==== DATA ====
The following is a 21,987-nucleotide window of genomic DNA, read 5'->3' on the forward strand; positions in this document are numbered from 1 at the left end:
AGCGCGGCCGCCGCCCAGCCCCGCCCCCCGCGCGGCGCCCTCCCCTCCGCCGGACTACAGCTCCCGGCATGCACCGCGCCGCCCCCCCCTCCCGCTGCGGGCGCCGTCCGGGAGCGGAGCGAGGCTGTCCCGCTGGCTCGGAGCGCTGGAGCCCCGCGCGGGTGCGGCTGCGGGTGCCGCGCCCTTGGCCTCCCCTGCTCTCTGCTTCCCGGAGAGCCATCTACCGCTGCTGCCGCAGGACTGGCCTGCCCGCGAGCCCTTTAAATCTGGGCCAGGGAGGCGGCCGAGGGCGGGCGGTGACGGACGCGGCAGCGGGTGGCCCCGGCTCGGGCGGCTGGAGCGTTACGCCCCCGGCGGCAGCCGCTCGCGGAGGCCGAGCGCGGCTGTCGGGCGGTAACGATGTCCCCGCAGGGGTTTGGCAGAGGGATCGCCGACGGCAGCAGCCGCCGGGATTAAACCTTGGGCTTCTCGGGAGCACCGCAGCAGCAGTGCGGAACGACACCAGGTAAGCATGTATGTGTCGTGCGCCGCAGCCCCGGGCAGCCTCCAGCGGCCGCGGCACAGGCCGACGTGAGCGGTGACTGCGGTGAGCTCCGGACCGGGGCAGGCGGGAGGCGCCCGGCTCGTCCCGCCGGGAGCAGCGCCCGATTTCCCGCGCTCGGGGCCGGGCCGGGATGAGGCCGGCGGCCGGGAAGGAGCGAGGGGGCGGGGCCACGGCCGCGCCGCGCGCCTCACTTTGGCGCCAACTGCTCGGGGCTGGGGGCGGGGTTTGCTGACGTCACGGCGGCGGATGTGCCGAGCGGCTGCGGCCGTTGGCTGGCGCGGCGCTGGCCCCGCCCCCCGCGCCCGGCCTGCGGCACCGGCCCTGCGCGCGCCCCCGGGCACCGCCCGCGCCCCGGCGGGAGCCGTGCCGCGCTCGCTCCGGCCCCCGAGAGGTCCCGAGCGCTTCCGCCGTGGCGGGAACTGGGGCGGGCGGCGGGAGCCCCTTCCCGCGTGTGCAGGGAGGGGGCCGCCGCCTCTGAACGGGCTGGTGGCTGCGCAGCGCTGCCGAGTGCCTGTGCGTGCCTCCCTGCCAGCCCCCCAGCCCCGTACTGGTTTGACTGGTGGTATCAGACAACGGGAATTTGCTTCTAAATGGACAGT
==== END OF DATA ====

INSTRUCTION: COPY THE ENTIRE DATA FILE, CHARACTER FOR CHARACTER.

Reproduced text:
The following is a 21,987-nucleotide window of genomic DNA, read 5'->3' on the forward strand; positions in this document are numbered from 1 at the left end:
AGCGCGGCCGCCGCCCAGCCCCGCCCCCCGCGCGGCGCCCTCCCCTCCGCCGGACTACAGCTCCCGGCATGCACCGCGCCGCCCCCCCCTCCCGCTGCGGGCGCCGTCCGGGAGCGGAGCGAGGCTGTCCCGCTGGCTCGGAGCGCTGGAGCCCCGCGCGGGTGCGGCTGCGGGTGCCGCGCCCTTGGCCTCCCCTGCTCTCTGCTTCCCGGAGAGCCATCTACCGCTGCTGCCGCAGGACTGGCCTGCCCGCGAGCCCTTTAAATCTGGGCCAGGGAGGCGGCCGAGGGCGGGCGGTGACGGACGCGGCAGCGGGTGGCCCCGGCTCGGGCGGCTGGAGCGTTACGCCCCCGGCGGCAGCCGCTCGCGGAGGCCGAGCGCGGCTGTCGGGCGGTAACGATGTCCCCGCAGGGGTTTGGCAGAGGGATCGCCGACGGCAGCAGCCGCCGGGATTAAACCTTGGGCTTCTCGGGAGCACCGCAGCAGCAGTGCGGAACGACACCAGGTAAGCATGTATGTGTCGTGCGCCGCAGCCCCGGGCAGCCTCCAGCGGCCGCGGCACAGGCCGACGTGAGCGGTGACTGCGGTGAGCTCCGGACCGGGGCAGGCGGGAGGCGCCCGGCTCGTCCCGCCGGGAGCAGCGCCCGATTTCCCGCGCTCGGGGCCGGGCCGGGATGAGGCCGGCGGCCGGGAAGGAGCGAGGGGGCGGGGCCACGGCCGCGCCGCGCGCCTCACTTTGGCGCCAACTGCTCGGGGCTGGGGGCGGGGTTTGCTGACGTCACGGCGGCGGATGTGCCGAGCGGCTGCGGCCGTTGGCTGGCGCGGCGCTGGCCCCGCCCCCCGCGCCCGGCCTGCGGCACCGGCCCTGCGCGCGCCCCCGGGCACCGCCCGCGCCCCGGCGGGAGCCGTGCCGCGCTCGCTCCGGCCCCCGAGAGGTCCCGAGCGCTTCCGCCGTGGCGGGAACTGGGGCGGGCGGCGGGAGCCCCTTCCCGCGTGTGCAGGGAGGGGGCCGCCGCCTCTGAACGGGCTGGTGGCTGCGCAGCGCTGCCGAGTGCCTGTGCGTGCCTCCCTGCCAGCCCCCCAGCCCCGTACTGGTTTGACTGGTGGTATCAGACAACGGGAATTTGCTTCTAAATGGACAGT